While leaving her hometown was bittersweet for Owens, it also paved the way for her to step back and see what the city has to offer and what resources are needed to provide growth.

“I believe the unique history and live culture of Natchez can be seen by anyone,” Owens said. “That down-home Southern atmosphere can be used as a valuable resource, when envisioning the city in unity, to help overcome the health disparities, social inequalities and illiteracy that exist throughout the city.”

Owens said she believes it is crucial that the community find ways to create economic growth and develop opportunities for all the people of Natchez. That’s why Owens joined the McLean Institute for Public Service and Community Engagement at UM as a graduate innovation fellow.

Vaughn Grisham, a leader in the field of community development, founded the McLean Institute at Ole Miss in 1984. From that foundation, the McLean Institute is being dramatically expanded as part of UM 2020, the university’s strategic plan that calls for an increase in service to benefit Mississippi.

The McLean Institute seeks to make community engagement a distinctive part of the university’s educational culture by promoting engaged scholarship and reflective community action.

Owens has been named a McLean Institute Innovation Fellow within the institute’s Catalyzing Entrepreneurship and Economic Development Initiative, known as CEED. Throughout the year, she will be working alongside some 30 other UM students to establish partnerships throughout rural communities in Mississippi.

CEED organizers hope that these partnerships will help boost economic development and entrepreneurship throughout these communities.

“Janae’s role as an innovation fellow at the McLean Institute provides her the opportunity to engage her background from Natchez and her health education/promotion major to advance the mission of the McLean Institute,” said. J.R. Love, CEED project manager.

The goal of each innovation fellow is to develop a specific sustainable solution within a community. The scholars attain the solutions by making connections with communities and by developing a method of research that includes participating in a summerlong internship in their chosen community. Each fellow presents some sort of business plan or research paper at the end of two years.

Although she has many paths left to explore before selecting an area to address, Owens said she is considering focusing her efforts on improving the health, wellness and overall quality of life throughout Mississippi.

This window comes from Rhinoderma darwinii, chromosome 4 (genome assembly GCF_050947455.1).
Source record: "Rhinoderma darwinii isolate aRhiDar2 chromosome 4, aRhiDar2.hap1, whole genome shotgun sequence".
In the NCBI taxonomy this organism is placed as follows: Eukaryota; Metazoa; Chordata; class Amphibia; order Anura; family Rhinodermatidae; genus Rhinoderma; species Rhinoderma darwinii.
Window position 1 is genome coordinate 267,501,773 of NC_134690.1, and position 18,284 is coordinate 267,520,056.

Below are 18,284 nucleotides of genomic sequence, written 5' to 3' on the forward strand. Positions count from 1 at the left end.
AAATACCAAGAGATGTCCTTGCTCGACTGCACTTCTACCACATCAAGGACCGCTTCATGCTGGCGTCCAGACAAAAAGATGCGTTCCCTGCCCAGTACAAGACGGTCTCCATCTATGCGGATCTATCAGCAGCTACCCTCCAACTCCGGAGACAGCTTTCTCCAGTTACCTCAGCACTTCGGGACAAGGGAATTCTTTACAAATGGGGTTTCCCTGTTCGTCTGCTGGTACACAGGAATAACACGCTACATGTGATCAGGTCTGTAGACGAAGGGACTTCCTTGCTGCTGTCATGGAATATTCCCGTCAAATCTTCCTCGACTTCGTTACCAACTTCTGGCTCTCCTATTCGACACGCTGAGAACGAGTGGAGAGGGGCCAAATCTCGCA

She said she hopes her service to the state will play a part in nurturing the growth and development of future generations of Mississippians and, as a result, having a healthier and better-prepared workforce will contribute to sustaining economic development in all corners of the Magnolia State.

UM Junior Receives Prestigious Study Abroad Scholarship

Biloxi native is living and studying in Berlin this academic year

Savannah Coleman

Savannah Coleman

OXFORD, Miss. – Savannah Coleman, a junior at the University of Mississippi, has been given the opportunity of a lifetime this academic year to study abroad in Germany on a scholarship funded by the German Academic Exchange Service.

The Biloxi native is majoring in international studies with a concentration in Europe at UM. A member of the Sally McDonnell Barksdale Honors College and the Croft Institute for International Studies, she is also studying German, global business and economics.

“I have always been interested in learning about different cultures and the world around me,” said Coleman, who is living and studying in Berlin for two semesters. “International studies and studying abroad just seemed totally natural for me.”

The German Academic Exchange Service – Deutscher Akademischer Austausch Dienst in German, known as DAAD – is a German government-funded program that not only offers scholarships to those wanting to study in Germany, but also to German students wanting to study outside in other countries. The scholarship provides a monthly stipend of 650 euros for 10 months, a funded pre-semester language program, additional funds to defray travel and research expenses, and health insurance.